We previously detailed our experiences setting up a phone with LineageOS as an alternative to the popular versions of Android that come bundled with most phones by default. We also set it up with some apps, primarily through the open-source repository F-Droid.
The Aurora Store is an alternative to F-Droid, enabling you to install apps and keep them up to date. Unlike F-Droid, the Aurora Store is not limited to open-source apps and includes apps like WhatsApp and Twitter. Aurora lets you install any app hosted in the Google Play Store, even when you do not have the Google Play Store installed on your phone. This means you can download apps anonymously without logging in to your Google account, and may even be able to install apps only intended to be installed outside your region.
The Aurora Store is an attractive alternative to Google Play, but note that if you are very security-conscious or rely on your phone for sensitive work, it may be better to avoid installing the Aurora Store or any of the apps that come through it.
Installing the Aurora Store on your phone
Although Aurora is a software repository itself and an alternative to F-Droid, we can also use F-Droid to install it and keep it up to date. When setting up the Aurora Store, we can decide to use it anonymously or with a Google account. Note that, as the Aurora Store contravenes the terms of service of the Google Play Store, you do run the risk of your Google account being terminated.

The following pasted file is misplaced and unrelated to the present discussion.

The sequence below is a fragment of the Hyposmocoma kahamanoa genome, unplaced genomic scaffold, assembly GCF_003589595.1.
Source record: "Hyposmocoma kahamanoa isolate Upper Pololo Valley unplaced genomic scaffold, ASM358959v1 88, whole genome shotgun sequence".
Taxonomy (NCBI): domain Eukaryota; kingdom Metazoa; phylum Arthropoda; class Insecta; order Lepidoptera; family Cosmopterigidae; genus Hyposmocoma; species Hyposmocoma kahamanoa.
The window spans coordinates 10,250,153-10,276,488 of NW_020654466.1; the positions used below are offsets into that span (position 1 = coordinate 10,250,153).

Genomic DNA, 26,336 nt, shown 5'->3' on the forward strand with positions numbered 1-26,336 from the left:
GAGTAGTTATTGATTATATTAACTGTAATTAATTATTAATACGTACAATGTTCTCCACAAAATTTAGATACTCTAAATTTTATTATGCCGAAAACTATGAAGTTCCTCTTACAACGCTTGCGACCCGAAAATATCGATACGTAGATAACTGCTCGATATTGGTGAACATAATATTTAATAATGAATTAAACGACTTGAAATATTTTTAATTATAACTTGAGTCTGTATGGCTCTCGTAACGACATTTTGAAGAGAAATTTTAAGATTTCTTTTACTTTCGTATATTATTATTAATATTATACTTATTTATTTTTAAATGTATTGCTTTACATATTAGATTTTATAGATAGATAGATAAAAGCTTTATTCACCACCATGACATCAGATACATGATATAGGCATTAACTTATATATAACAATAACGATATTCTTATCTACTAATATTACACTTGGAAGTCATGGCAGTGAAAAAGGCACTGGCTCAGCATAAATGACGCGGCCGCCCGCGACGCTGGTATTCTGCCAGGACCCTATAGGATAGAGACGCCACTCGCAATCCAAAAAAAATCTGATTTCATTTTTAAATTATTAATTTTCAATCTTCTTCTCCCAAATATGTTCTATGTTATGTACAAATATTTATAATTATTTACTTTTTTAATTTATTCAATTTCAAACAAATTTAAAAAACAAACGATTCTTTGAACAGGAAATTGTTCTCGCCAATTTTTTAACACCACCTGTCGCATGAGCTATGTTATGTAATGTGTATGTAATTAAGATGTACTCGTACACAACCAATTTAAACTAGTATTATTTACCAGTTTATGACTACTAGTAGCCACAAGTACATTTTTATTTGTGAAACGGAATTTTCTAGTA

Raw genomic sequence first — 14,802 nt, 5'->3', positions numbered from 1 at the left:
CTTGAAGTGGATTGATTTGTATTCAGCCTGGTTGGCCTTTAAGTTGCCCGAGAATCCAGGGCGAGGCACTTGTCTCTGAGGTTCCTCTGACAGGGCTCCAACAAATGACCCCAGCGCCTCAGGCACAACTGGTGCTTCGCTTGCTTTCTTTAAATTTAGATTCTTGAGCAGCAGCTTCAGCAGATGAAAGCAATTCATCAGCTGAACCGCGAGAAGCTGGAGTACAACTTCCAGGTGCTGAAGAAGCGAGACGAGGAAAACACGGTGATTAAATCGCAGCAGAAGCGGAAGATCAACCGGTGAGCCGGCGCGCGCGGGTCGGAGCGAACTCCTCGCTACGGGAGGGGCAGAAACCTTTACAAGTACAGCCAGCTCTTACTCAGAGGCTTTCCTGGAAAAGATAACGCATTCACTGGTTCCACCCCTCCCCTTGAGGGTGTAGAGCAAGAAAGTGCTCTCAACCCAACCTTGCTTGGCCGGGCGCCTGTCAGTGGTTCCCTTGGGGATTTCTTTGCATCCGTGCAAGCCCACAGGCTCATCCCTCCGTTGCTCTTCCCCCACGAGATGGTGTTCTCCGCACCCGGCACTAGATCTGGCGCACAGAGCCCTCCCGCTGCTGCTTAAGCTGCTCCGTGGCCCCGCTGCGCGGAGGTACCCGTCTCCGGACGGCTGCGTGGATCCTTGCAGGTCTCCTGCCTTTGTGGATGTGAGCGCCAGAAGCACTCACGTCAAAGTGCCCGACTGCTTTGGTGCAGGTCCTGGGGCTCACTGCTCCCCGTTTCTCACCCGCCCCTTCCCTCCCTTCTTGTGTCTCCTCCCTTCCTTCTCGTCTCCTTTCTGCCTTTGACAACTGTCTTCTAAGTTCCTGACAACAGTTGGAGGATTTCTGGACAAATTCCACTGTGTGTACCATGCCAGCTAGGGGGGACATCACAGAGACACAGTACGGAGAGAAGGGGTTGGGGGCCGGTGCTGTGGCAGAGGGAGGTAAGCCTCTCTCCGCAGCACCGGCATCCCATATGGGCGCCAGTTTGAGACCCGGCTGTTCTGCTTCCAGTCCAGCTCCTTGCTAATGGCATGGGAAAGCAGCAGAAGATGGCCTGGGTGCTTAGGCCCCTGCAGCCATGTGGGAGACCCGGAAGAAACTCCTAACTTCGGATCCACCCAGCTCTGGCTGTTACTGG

For paid apps already purchased through our Google account, however, we might not have an option other than to log in. Luckily you won’t have to log in for all apps, you can choose to only log in to download apps you purchased, and to download free apps anonymously.
Installing apps through the Aurora Store
Installing apps through the Aurora Store is similar to using Google Play or F-Droid. At the first download, we will have to give the Aurora Store permission to install apps on our phone.
As our phone does not have Google Play services enabled, some apps might not function, or might not function properly. For instance you’ll receive a warning when installing the messaging app Signal, although the app is working for us fine so far.
Risks of the Aurora Store
As the Aurora Store acts as a “man-in-the-middle” for all software downloaded through it, there is the possibility that apps could be modified by the Aurora Store. This is a general risk that exists with all app stores, including Google Play. When we download software from repositories, we rely on the integrity of these repositories. Ideally there would be some independent verification such as electronic signatures, but such a mechanism is not easily verifiable on Android in its current form.
Overall, having the Aurora Store as an option to obtain closed-source apps—rather than bugging a smartphone with Google Play services—may feel like an appropriate tradeoff to many.